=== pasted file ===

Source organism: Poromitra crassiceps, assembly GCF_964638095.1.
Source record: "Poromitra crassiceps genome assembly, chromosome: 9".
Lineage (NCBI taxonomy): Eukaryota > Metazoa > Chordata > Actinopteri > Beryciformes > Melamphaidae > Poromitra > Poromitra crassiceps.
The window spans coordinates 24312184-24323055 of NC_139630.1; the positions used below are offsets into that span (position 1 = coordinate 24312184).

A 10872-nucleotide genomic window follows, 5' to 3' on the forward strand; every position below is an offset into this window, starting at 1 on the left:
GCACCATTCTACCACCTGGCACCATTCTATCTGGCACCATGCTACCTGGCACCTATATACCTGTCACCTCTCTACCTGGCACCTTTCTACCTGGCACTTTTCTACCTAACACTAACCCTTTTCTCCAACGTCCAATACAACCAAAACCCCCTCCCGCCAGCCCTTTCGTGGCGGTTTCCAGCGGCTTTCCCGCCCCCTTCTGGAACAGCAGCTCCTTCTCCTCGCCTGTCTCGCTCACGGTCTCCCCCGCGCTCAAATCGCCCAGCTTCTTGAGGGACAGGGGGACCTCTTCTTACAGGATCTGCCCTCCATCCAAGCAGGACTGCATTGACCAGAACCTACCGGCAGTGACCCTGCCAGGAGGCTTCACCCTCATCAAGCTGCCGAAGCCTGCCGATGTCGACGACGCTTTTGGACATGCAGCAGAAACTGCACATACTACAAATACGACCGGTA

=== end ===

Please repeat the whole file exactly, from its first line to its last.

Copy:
Source organism: Poromitra crassiceps, assembly GCF_964638095.1.
Source record: "Poromitra crassiceps genome assembly, chromosome: 9".
Lineage (NCBI taxonomy): Eukaryota > Metazoa > Chordata > Actinopteri > Beryciformes > Melamphaidae > Poromitra > Poromitra crassiceps.
The window spans coordinates 24312184-24323055 of NC_139630.1; the positions used below are offsets into that span (position 1 = coordinate 24312184).

A 10872-nucleotide genomic window follows, 5' to 3' on the forward strand; every position below is an offset into this window, starting at 1 on the left:
GCACCATTCTACCACCTGGCACCATTCTATCTGGCACCATGCTACCTGGCACCTATATACCTGTCACCTCTCTACCTGGCACCTTTCTACCTGGCACTTTTCTACCTAACACTAACCCTTTTCTCCAACGTCCAATACAACCAAAACCCCCTCCCGCCAGCCCTTTCGTGGCGGTTTCCAGCGGCTTTCCCGCCCCCTTCTGGAACAGCAGCTCCTTCTCCTCGCCTGTCTCGCTCACGGTCTCCCCCGCGCTCAAATCGCCCAGCTTCTTGAGGGACAGGGGGACCTCTTCTTACAGGATCTGCCCTCCATCCAAGCAGGACTGCATTGACCAGAACCTACCGGCAGTGACCCTGCCAGGAGGCTTCACCCTCATCAAGCTGCCGAAGCCTGCCGATGTCGACGACGCTTTTGGACATGCAGCAGAAACTGCACATACTACAAATACGACCGGTA